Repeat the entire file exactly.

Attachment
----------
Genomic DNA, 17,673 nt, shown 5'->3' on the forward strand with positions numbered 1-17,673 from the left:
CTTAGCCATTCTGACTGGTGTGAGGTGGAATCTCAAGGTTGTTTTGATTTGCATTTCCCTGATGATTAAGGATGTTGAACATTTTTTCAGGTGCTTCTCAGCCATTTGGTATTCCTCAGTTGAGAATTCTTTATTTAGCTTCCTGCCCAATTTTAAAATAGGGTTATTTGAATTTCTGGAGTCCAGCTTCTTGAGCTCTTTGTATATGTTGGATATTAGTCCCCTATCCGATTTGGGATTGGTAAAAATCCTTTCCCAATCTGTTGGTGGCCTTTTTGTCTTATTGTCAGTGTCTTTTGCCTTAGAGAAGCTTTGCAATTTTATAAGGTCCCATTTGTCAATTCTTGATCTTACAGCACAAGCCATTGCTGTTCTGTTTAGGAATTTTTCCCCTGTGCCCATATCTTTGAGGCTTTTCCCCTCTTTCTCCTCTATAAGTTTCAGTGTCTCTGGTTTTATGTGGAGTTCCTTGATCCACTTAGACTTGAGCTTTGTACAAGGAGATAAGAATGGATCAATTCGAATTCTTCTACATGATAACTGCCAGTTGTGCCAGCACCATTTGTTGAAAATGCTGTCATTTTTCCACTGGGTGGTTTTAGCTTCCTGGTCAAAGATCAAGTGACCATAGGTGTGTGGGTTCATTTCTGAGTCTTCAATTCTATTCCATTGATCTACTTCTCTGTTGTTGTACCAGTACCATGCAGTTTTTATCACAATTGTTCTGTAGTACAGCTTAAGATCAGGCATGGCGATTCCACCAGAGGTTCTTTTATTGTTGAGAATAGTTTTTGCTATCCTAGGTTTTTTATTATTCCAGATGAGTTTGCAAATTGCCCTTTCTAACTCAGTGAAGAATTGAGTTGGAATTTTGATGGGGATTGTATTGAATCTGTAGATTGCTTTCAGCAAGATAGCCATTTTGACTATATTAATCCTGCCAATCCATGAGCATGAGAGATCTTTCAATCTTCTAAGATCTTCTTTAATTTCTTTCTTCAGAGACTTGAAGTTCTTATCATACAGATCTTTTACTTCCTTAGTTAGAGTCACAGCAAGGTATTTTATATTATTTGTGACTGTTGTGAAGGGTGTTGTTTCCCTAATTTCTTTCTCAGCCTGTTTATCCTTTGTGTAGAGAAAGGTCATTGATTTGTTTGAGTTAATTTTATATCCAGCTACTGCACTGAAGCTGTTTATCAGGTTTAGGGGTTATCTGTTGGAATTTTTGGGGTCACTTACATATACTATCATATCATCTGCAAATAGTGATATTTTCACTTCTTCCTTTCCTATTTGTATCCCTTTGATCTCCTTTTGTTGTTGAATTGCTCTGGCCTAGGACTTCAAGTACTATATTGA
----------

Genomic DNA, 17,673 nt, shown 5'->3' on the forward strand with positions numbered 1-17,673 from the left:
CTTAGCCATTCTGACTGGTGTGAGGTGGAATCTCAAGGTTGTTTTGATTTGCATTTCCCTGATGATTAAGGATGTTGAACATTTTTTCAGGTGCTTCTCAGCCATTTGGTATTCCTCAGTTGAGAATTCTTTATTTAGCTTCCTGCCCAATTTTAAAATAGGGTTATTTGAATTTCTGGAGTCCAGCTTCTTGAGCTCTTTGTATATGTTGGATATTAGTCCCCTATCCGATTTGGGATTGGTAAAAATCCTTTCCCAATCTGTTGGTGGCCTTTTTGTCTTATTGTCAGTGTCTTTTGCCTTAGAGAAGCTTTGCAATTTTATAAGGTCCCATTTGTCAATTCTTGATCTTACAGCACAAGCCATTGCTGTTCTGTTTAGGAATTTTTCCCCTGTGCCCATATCTTTGAGGCTTTTCCCCTCTTTCTCCTCTATAAGTTTCAGTGTCTCTGGTTTTATGTGGAGTTCCTTGATCCACTTAGACTTGAGCTTTGTACAAGGAGATAAGAATGGATCAATTCGAATTCTTCTACATGATAACTGCCAGTTGTGCCAGCACCATTTGTTGAAAATGCTGTCATTTTTCCACTGGGTGGTTTTAGCTTCCTGGTCAAAGATCAAGTGACCATAGGTGTGTGGGTTCATTTCTGAGTCTTCAATTCTATTCCATTGATCTACTTCTCTGTTGTTGTACCAGTACCATGCAGTTTTTATCACAATTGTTCTGTAGTACAGCTTAAGATCAGGCATGGCGATTCCACCAGAGGTTCTTTTATTGTTGAGAATAGTTTTTGCTATCCTAGGTTTTTTATTATTCCAGATGAGTTTGCAAATTGCCCTTTCTAACTCAGTGAAGAATTGAGTTGGAATTTTGATGGGGATTGTATTGAATCTGTAGATTGCTTTCAGCAAGATAGCCATTTTGACTATATTAATCCTGCCAATCCATGAGCATGAGAGATCTTTCAATCTTCTAAGATCTTCTTTAATTTCTTTCTTCAGAGACTTGAAGTTCTTATCATACAGATCTTTTACTTCCTTAGTTAGAGTCACAGCAAGGTATTTTATATTATTTGTGACTGTTGTGAAGGGTGTTGTTTCCCTAATTTCTTTCTCAGCCTGTTTATCCTTTGTGTAGAGAAAGGTCATTGATTTGTTTGAGTTAATTTTATATCCAGCTACTGCACTGAAGCTGTTTATCAGGTTTAGGGGTTATCTGTTGGAATTTTTGGGGTCACTTACATATACTATCATATCATCTGCAAATAGTGATATTTTCACTTCTTCCTTTCCTATTTGTATCCCTTTGATCTCCTTTTGTTGTTGAATTGCTCTGGCCTAGGACTTCAAGTACTATATTGA